China, Great Wall, and Korea
By Bernard Rowan
Benedict Anderson, in the important work on nationalism entitled “Imagined Communities,” discusses the use of media and other symbols and technologies to create nationalism in the 19th century.
Just as we know the Great Wall’s “new segments” are a particular extension of China’s nationalist project, other nations have used similar constructions supported by institutional power to create or reflect their imagination of a unified people across a more complex space.
The United States with its “melting pot” neo-conservatism as a representation of “e pluribus unum” (out of many, one) is another example. In the case of China, the Northeast Project is an explicit strategy of the Chinese government and its academic apparatchiks to rationalize the unity of a country that comprises dozens of different peoples.
And the problem is that no amount of fealty to the meta-idea of “zhonghua minzu” (loosely, Chinese nation) can paper over the fact that the current Chinese nation, as a land and as a collective of peoples, comprises the histories of many cultures that are not Chinese.
These histories and the peoples they represent, regardless of their existence in contemporary China, deserve to be treated with integrity and to be preserved, indeed cherished, for the part they play in explaining the evolution of 21st century China as a nation-state.
What actually is a resource for the development of this country is being treated as a matter of defensiveness and suspicion, something to hide and to rationalize away.
The issue of the extended Great Wall is an illustration of imagined community. The Chinese state and its institutions are formulating a grand narrative to provide the basis for a nationalism that can resist centrifugal influences. Note this discussion in Wikipedia:
Professor Suisheng Zhao, University of Denver, using extensive reading of primary sources noted that because "Chinese" or Zhonghua minzu as a conscious national identity (zijue de minzu shiti) only arose in the 19th century, since nationalism in the modern sense only appeared with the emergence of the nation-state system (Westphalian system) in Europe. Although the Chinese empire stretched back two millennia, it was largely a universalistic empire and not a nation-state before the 19th century.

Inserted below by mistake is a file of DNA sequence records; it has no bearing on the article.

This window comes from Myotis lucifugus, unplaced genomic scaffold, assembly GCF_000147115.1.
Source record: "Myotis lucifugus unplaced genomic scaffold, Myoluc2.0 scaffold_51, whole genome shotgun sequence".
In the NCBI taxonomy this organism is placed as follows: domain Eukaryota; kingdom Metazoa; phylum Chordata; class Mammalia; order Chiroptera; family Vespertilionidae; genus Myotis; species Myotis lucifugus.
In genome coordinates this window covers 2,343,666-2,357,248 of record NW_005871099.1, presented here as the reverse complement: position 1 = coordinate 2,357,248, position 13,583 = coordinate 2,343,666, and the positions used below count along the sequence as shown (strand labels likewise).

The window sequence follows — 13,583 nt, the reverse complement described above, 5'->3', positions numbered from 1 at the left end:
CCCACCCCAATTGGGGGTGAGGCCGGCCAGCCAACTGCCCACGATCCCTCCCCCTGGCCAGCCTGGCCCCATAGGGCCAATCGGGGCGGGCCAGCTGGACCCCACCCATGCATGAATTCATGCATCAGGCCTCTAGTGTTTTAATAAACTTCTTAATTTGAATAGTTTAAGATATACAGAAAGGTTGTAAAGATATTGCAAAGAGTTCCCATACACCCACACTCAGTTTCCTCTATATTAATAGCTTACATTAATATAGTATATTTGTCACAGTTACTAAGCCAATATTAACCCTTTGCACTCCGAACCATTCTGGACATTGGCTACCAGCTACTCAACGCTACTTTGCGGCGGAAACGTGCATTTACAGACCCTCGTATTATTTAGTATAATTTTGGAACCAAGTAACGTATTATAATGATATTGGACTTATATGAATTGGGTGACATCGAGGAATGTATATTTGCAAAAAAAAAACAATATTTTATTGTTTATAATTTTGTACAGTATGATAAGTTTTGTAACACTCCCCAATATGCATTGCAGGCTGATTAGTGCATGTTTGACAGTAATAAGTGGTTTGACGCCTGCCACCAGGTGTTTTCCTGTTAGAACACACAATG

And of course, once the narrative is posited and made normal thinking in China, those who agree with it are “with-China” and those who do not are not. This should sound familiar to students of history, and there are dozens of equivalents that could be adduced.
It really needs to be understood that long ago in what are today called Liaoning, Jilin and Heilongjiang Provinces, ancestors of people who now understand themselves to be Koreans and Chinese interacted as Mohe, Buyeo, Koguryeo, Balhae, Qin, Min, etc. During these times, the areas near some of the “newly discovered” sections of wall would not have been understood to be “parts of China”, however we wish to understand China at that time. There were various independent peoples, and at times they controlled sizable parts of China. More generally, they existed side-by-side and interspersed in a less geographically defined and cartographically rule-governed sense than do nations today. This is hardly to say that they did not define boundaries or concern themselves with jurisdictions and areas of control and influence and trade. But the idea that they would freely accept that they were parts of one another would be pure fantasy. The idea, for example, that what Koreans term Bakjak Tower would have been viewed as a Chinese fortification is illogical, even laughable.